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Results on Whole 30 From A 40 Year Old {The Good & Bad}

The Whole 30 works differently on different people and ages. See the results on Whole30 From A 40 Year Old ... the good, the bad, the weight loss, and if I would do it again.

Over the last two weeks, I’ve shared The Whole 30 Success Guide For 40 Year Olds (And Why You Should Do It) – it went over the basics of the Whole30 as well as the reasoning behind my husband and I completing this eating plan. Last week, I shared Things The Whole 30 Books Don’t Tell You – it went over how we got prepared for the Whole30, as well a diary of my “feelings” week by week. Before you read the post below, I would encourage you to read those past posts first for a better understanding of the Whole30 Eating Plan.

Finally, Hubs and I completed the Whole 30.

And, honestly, it had been awhile since I felt this good.

(And not because it was done. That was part of it. But, because it worked. That is great news, right? Something that actually WORKS like it says it will.)

When my friends “quiz” me about the Whole30, they want the nitty-gritty details. Did it work? How much weight did you lose? Is it hard to give up wine? Is LaCroix good?

So, I’m going to treat you like my friend and give you the “high-hard ones” and my results on Whole 30 from a 40 year old perspective.

Things I Loved on the Whole30

My favorite thing was the food plan was BLACK and WHITE. I could eat as many “yes” foods as I wanted. I wasn’t allowed to eat any “no” foods (not even one little bite). You didn’t have to count calories, points, or servings. When I took the emotional side out of eating, I could focus on food as fuel instead of comfort.

It broke my wine “habit”. I was notorious for having one (or three) glasses of wine in the evening after the kids got home from school. It was my way of decompressing. Now I have alternatives. Usually, it’s a flavored LaCroix.

I realized I had a “sneaky” sugar habit. My biggest “ah-ha” was that I was addicted to “sweet things” and didn’t know it. I wasn’t a HUGE dessert eater, but I loved a good handful of Wheat Thins or flavored nuts. Once I started reading labels, I realized how often sugar is added into things we eat. It’s mind blowing. And it isn’t just sugar, but its sneaky sisters glucose, dextrose, corn syrup, etc. (If you are interested in understanding more about how sugar impacts our health and waistline, watch this movie on Netflix.)

Things I Hated on the Whole30

Good food is more expensive, period. It’s a shame, but it is true. It is less expensive to get a 12-pack of soda, than a 12-pack of LaCroix. A bag of chips is cheaper than two honey crisp apples. Furthermore, if you live on a budget, you have to find the extra money from somewhere. And that requires hard choices.

I missed beans, legumes and rice. I understood why they were excluded, but I really missed having a side a basmati rice with my steak or black beans with my fajitas.

No wine. I was happy to break my habit, however, as a 40-year old entrepreneur with two kids under the age of 13, there were times I just wanted a glass of wine.

My Personal Results

I went down one pant and one dress size. While I didn’t “measure” myself before and after, I saw a drastic reduction in my waist, belly, butt and torso. All the places we want weight loss, right?

I lost three pounds. I will admit, this was discouraging. I had read about people losing 10 pounds on the food plan!!! Three pounds is like a good bathroom break after waking up in the morning. However, when my trainer said he could tell I lost weight, I decided to focus on the inches and not the pounds.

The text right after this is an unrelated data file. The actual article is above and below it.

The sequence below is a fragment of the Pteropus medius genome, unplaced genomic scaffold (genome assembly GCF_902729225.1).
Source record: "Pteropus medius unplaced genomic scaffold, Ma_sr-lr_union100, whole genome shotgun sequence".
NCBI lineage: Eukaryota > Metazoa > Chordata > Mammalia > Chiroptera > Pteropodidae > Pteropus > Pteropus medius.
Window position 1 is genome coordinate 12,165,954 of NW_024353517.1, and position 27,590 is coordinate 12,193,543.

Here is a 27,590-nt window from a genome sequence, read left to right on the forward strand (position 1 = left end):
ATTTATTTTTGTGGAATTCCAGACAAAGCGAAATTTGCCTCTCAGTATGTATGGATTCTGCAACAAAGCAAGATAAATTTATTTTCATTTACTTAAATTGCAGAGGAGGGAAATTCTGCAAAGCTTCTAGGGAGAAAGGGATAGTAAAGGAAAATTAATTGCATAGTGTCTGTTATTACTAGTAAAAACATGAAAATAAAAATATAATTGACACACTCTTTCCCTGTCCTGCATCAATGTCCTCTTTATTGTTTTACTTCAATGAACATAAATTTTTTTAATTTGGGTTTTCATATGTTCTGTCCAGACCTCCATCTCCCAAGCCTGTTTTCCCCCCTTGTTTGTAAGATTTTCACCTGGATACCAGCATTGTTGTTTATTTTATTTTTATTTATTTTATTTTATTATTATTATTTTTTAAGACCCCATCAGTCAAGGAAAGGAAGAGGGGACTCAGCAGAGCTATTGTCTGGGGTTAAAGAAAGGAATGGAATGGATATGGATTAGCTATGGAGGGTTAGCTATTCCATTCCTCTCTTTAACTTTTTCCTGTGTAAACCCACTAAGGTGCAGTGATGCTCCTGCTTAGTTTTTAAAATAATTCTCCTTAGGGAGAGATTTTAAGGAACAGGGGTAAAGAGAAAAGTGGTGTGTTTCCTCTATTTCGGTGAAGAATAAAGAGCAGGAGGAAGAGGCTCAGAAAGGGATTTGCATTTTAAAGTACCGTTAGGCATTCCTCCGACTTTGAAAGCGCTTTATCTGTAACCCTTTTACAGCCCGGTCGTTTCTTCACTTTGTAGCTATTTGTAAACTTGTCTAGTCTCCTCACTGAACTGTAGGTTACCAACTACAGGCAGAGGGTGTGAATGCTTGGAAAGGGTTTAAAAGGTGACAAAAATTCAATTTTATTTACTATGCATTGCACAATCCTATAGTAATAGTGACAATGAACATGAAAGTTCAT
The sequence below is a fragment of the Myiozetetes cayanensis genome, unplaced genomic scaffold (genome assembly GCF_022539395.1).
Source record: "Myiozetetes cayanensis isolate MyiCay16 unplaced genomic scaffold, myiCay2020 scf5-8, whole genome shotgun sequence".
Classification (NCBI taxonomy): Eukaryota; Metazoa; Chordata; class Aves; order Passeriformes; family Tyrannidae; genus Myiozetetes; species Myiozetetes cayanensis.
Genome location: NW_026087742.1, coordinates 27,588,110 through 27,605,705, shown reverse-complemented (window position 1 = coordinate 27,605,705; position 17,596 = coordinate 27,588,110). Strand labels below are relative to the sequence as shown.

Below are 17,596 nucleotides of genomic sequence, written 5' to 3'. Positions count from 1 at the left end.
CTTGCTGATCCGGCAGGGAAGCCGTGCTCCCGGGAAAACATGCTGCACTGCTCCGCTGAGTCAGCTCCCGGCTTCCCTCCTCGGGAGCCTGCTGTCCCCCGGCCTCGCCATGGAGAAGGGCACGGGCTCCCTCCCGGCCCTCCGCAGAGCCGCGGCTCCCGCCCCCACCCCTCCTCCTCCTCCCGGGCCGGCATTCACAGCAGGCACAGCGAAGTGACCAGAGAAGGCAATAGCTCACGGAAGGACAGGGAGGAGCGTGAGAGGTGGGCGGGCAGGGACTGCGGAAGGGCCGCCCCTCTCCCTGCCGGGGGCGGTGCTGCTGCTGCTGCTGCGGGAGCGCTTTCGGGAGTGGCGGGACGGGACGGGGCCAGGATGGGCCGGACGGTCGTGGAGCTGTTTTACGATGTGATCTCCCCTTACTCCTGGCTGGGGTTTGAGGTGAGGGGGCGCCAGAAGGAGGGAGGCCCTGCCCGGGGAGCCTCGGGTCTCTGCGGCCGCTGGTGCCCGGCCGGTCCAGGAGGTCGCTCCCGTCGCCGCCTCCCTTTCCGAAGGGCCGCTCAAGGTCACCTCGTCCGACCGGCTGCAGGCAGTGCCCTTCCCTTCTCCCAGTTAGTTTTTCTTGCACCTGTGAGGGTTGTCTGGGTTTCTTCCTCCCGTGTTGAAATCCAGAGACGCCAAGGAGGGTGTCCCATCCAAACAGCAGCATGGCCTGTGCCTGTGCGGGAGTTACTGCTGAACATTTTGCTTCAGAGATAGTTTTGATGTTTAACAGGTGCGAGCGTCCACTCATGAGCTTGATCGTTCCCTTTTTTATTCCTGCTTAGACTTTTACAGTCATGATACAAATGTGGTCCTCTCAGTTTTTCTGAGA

I was sleeping through the night consistently. Regardless of the top two results, the fact I could lay my head down at night and NOT WORRY if I was going to wake up at 2:30 am unable to fall back asleep was worth it. I was shocked at how much more I was able to do during the day with a good night sleep. Added bonus, my attitude and emotions were more regulated as well.

Transition Since Ending The Whole30

If you don’t miss it, don’t bring it back. One of the key messages I took from the Whole30 was “if you don’t miss it after the 30-days, don’t bring it back into your diet”. I didn’t miss dairy (of any kind), processed carbs (like bread, crackers, cereal, etc.), or beer, so they are gone. And I found that gluten messes with my system, so I’m limiting my intake as much as possible. As of this writing, I am probably 70/30 Whole30 compliant.

I’m more cognizant of how food effects my body. I binged on homemade french silk pie a few weeks ago and paid the price for three days. My stomach was off, my joints hurt, I didn’t sleep well, and I was sluggish during the day. It isn’t that I won’t ever eat a piece of pie, but I now weigh if it is worth the cost.

I read every label. Once I realized how much sugar was being added into EVERYTHING, I’ve become like a blood hound about food labels. Just because it says “healthy” doesn’t mean it really is healthy.

Would I Do It Again?

Yes, without a doubt. Detoxing your body is a good thing. It helps you calibrate not only how food effects you, but your emotional connection to it. With that being said, next time around, I will try to incorporate more recipes because I got bored of food by the end of the challenge.

I wanted to write this series of posts to give you a better understanding of the Whole30 eating program and what you need to be successful. The Whole30 isn’t a fad diet, but a lifestyle shift that can help you lose weight, eliminate minor aliments and annoyances, and regulate your sleep. Is it hard? Sure, but most things that are worth it are usually hard, right? But is it worth it, absolutely.

Recommend Resources for Whole30

The Whole 30 works differently on different people and ages. See the results on Whole30 From A 40 Year Old ... the good, the bad, the weight loss, and if I would do it again.